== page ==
SLOWLY but surely Woosh Wireless is gaining momentum in the cutthroat broadband market.
Back in 2003 Woosh became the first company in the world to deploy a major commercial UMTS TDD network, the 3G standard for high-speed data.
It partnered with US-based IP Wireless to use its portable broadband technology based on the UMTS TDD network.
IP Wireless’ system includes network infrastructure, pocket-sized wireless desktop modems and PC cards for laptops and PDAs.
Chris Gilbert, IP Wireless chief executive, says Woosh is a leader in the mobile broadband services industry.
“It continues to be one of the foremost leaders and that success is attracting the interest of operators around the world,” he says.
Woosh has ordered a further 180 UMTS TDD base stations to consolidate its network in Auckland and extend the network in other centres.
The company has 70% coverage in the Auckland region and has commissioned another site at Mairangi Bay that will make services avai-lable to over 37,000 businesses and residences on the North Shore.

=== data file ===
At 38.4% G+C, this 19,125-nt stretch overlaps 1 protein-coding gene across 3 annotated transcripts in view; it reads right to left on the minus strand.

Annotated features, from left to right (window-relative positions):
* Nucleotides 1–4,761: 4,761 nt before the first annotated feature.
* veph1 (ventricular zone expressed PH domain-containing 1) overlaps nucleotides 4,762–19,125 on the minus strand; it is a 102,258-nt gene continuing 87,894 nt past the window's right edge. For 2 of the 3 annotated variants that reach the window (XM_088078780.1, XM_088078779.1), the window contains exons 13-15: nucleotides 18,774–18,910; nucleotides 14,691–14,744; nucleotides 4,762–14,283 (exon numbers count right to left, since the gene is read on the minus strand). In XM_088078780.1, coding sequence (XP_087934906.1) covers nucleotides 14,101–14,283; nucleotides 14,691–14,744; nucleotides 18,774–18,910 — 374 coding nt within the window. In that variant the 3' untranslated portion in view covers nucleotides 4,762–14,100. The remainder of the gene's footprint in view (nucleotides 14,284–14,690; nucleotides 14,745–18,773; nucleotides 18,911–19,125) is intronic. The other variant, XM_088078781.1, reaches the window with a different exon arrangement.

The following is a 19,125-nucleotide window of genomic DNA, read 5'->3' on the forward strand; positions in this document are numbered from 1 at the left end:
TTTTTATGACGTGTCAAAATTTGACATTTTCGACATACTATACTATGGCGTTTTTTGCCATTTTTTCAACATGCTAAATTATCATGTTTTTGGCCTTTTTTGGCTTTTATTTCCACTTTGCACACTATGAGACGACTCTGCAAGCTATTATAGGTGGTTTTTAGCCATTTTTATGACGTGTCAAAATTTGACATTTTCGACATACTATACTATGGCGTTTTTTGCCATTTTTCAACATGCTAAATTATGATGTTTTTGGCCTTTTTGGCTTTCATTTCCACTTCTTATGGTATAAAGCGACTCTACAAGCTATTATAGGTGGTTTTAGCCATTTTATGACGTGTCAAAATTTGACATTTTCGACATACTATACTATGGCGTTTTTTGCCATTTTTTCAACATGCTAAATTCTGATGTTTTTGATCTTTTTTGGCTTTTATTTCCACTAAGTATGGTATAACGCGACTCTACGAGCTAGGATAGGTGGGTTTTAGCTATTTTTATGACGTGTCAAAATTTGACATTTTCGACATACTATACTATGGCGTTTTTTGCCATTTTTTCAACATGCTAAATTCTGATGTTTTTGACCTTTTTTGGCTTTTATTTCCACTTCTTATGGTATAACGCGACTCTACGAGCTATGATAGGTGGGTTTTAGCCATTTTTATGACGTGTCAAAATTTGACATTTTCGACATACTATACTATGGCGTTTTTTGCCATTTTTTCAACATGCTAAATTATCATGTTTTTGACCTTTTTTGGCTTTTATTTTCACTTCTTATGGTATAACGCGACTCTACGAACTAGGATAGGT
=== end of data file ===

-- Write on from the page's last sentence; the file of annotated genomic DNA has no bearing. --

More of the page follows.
Two new Wellington sites have been announced at Kelburn and Wellington Airport boosting the capital’s coverage to 46,000 customers.
Bob Smith, Woosh chief executive, says the site at Wellington Airport will be useful for business customers in transit.
Woosh is also increasing coverage of the South Island with a new site in Te Anau enhancing existing services in the region.
Sandra Geange, Woosh general manager of sales and marketing, says the company is concentrating on developing new opportunities in the South Island.
“We are having to provide reseller support and training. Woosh has a good mix of resellers, from Dick Smith and Harvey Norman through to individual regional computing specialists,” she says.
Geange says further sites will go live in the upcoming months with the focus on areas in Hamilton, Tauranga and Dunedin.
“Woosh is continuing to build its network as quickly as possible, given the approval and testing constraints that are an inevitable part of the process.” She says the company is targeting dialup users. “We just want to see the broadband market grow and are offering the good value of a fixed service with the portability of mobile.”